A. Motive Power. Part of the funds from the reorganization will be used to secure new motive power. Older power deemed undesirable for long term use will either be used for trade-in or sold for scrap. Those considered long term will be rebuilt as time/money permits... starting with the units that need the lesser attention. To help alleviate the immediate power shortage, the Magnolia Shops will call back furloughed Motive Power employees, and go to 24 hours a day - 7 days a week rotation. They will go through the "Stored Unserviceable" units, and those units that can (with cost-effective repairs) be put back into service, shall do so until new, re-built, leased power, or even used power, can be added, or replace units.

B.Track Rehab. Cross ties will be purchased, and replacement will commence immediately. Curve worn rail will be reversed for now, and replaced as soon as practical. Ballast will be dumped and the rails lifted out of the dirt and resurfaced where needed.

C. New rolling stock for key ladings will be purchased, and the older rolling stock will be rebuilt or retired, whichever is deemed more cost effective.

2. In conjunction with the above, we will go after business.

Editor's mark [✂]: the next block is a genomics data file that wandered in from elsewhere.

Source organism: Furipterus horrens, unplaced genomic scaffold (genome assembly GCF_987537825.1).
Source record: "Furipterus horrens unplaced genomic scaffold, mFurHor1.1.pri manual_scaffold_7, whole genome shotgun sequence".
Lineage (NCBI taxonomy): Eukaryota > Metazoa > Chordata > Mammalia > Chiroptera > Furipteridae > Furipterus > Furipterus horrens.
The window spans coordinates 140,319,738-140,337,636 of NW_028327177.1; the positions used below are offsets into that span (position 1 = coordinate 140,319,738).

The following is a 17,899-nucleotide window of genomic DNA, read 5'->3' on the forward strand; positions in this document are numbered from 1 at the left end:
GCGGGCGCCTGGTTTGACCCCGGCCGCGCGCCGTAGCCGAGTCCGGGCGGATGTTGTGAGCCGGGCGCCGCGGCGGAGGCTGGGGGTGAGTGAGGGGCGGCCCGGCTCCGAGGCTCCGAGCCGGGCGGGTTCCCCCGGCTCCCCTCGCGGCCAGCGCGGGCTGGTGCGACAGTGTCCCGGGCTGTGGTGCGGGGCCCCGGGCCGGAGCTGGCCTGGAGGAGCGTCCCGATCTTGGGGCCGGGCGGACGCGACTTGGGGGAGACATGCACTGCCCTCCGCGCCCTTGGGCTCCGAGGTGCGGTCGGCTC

A. Former customers will be contacted and persuaded to ship with us again.

B. New industries will be sought, and negotiated with.

C. The fledgling broiler industry will be investigated, and solicited.

3. Next will be system upgrades.

A. Old, unneeded buildings will be disposed of. Redundant depots will be closed and razed. Those remaining will receive repairs and/or paint.

B. The right-of-way will receive brush clearing.

C. Bridges will receive inspections, and repairs where needed.

4. Target date for completion of the above will be 2 years.

Formidable tasks. But convinced it will work, the new GM rolled up his sleeves and began getting the needed materials headed that way, and the Magnolia Shops are humming with activity again. The long, hard road to recovery has begun...